Abstract: Networks capture relationships between interactive agents in a population. Dynamical processes, such as epidemics, over networks is frequently used as a model to understand how information/virus/rumors/ opinions/failures spread amongst agents in a heterogenous population.
The inclusion of heterogenous network structure introduces combinatorial complexity to the problem for which few exact solutions exist. We developed the scaled SIS (susceptible-infected-susceptible) process, a binary-state, epidemics process over arbitrary, finite-size network, which accounts for both spontaneous and neighbor-to-neighbor infection as well as healing.
The scaled SIS process has an exact, closed-form equilibrium distribution of the Gibbs form and depends on the underlying network structure through the adjacency matrix.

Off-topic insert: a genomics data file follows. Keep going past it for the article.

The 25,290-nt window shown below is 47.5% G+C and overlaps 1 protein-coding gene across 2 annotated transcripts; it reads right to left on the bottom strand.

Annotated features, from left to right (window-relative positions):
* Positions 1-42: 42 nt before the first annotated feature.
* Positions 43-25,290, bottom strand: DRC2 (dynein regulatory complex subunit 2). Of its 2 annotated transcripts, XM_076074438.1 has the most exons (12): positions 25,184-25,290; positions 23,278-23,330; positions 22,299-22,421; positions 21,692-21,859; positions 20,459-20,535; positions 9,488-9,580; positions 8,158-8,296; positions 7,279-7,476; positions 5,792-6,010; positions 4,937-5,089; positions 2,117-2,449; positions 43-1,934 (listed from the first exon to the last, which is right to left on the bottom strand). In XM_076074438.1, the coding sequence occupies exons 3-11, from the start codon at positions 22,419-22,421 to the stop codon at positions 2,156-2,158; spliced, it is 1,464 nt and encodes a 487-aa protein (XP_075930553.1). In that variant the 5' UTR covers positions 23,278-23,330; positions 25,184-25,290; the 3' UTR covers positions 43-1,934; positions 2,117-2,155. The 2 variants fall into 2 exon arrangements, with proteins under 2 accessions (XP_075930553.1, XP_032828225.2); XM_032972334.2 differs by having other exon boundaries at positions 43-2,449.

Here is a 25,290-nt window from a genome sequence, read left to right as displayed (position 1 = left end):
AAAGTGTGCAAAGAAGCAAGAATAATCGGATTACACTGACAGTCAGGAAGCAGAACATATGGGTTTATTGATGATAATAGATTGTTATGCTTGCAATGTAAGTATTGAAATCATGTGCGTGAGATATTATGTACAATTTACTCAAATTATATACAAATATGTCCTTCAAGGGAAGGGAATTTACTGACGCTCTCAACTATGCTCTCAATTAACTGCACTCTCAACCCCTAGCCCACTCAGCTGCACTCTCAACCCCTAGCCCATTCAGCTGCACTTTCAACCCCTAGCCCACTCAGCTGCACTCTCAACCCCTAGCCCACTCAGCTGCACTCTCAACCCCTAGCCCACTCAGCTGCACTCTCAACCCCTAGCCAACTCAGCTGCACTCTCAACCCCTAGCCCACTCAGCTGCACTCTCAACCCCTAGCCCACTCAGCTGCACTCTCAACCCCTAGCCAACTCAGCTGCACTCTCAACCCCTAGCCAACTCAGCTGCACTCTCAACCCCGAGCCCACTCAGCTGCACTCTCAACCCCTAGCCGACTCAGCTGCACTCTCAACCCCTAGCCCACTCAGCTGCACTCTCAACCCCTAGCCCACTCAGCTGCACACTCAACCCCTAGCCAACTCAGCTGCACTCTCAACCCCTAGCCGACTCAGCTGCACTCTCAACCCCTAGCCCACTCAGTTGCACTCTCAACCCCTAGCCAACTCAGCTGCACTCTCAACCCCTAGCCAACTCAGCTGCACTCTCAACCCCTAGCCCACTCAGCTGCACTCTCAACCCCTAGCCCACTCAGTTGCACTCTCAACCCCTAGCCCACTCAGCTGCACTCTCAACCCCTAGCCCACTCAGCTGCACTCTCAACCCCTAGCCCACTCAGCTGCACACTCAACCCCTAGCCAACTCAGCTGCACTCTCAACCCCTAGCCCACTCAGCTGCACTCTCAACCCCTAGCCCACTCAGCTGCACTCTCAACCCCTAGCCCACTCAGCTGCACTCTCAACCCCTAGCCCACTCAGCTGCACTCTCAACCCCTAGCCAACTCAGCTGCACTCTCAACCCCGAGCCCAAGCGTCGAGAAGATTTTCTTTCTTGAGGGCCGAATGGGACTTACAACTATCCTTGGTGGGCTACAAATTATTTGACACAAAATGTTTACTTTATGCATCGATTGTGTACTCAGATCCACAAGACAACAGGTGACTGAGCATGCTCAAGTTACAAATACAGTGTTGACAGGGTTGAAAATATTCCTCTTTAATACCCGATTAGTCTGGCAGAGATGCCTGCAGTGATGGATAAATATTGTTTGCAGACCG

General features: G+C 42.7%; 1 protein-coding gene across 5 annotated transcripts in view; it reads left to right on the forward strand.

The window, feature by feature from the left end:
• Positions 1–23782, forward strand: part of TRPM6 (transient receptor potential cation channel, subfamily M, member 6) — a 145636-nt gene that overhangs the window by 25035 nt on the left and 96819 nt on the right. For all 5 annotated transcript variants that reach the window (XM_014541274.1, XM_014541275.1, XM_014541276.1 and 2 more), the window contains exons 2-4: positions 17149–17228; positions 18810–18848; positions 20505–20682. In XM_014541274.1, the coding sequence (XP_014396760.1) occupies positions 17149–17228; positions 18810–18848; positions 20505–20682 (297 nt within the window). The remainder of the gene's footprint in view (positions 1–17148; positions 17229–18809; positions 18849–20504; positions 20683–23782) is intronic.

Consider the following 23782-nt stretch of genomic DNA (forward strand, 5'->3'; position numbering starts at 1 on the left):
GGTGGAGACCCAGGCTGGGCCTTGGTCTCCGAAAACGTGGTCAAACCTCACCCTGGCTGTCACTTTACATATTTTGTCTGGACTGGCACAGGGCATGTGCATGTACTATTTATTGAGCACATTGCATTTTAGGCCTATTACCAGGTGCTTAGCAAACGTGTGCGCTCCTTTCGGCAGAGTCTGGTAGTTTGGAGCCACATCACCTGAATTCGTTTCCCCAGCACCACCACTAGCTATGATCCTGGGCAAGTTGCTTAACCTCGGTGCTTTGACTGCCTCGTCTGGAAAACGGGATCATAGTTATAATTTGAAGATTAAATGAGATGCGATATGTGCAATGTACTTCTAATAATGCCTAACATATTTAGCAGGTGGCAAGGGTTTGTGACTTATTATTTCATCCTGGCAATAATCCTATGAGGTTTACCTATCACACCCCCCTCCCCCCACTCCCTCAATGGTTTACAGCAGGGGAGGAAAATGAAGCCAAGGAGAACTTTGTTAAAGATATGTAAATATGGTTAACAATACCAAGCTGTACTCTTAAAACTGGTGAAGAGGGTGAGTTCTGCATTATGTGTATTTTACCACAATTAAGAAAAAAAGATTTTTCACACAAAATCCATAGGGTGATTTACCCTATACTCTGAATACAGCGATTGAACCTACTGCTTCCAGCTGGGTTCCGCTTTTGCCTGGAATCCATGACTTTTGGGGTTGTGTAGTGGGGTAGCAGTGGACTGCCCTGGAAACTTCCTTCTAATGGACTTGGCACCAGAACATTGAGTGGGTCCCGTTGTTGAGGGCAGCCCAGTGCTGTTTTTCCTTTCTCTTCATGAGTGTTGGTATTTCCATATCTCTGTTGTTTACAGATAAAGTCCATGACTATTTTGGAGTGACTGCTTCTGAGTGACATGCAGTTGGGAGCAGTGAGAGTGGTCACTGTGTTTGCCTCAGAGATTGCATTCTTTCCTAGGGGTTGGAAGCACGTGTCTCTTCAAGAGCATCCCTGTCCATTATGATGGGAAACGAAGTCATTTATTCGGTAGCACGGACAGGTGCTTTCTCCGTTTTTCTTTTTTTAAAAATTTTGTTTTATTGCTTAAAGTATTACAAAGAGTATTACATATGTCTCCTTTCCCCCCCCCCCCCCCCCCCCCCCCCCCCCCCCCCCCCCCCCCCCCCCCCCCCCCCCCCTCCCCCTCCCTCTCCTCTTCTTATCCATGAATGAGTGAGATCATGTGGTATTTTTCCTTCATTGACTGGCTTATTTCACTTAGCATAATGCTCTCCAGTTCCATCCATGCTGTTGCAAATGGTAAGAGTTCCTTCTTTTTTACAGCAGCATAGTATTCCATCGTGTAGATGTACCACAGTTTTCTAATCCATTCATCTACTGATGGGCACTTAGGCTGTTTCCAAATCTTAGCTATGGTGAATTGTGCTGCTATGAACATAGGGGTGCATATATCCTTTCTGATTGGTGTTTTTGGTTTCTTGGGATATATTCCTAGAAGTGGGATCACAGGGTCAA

Further, the most-probable configuration (i.e., ground state) of the equilibrium distribution can be found in polynomial-time for a range of infection/healing rates using submodular optimization.
Through the most-probable configuration, we can relate the severity of the epidemics to the existence of ‘denser-than’ subgraphs in the network and identify exactly the set of agents that would be more susceptible to infection.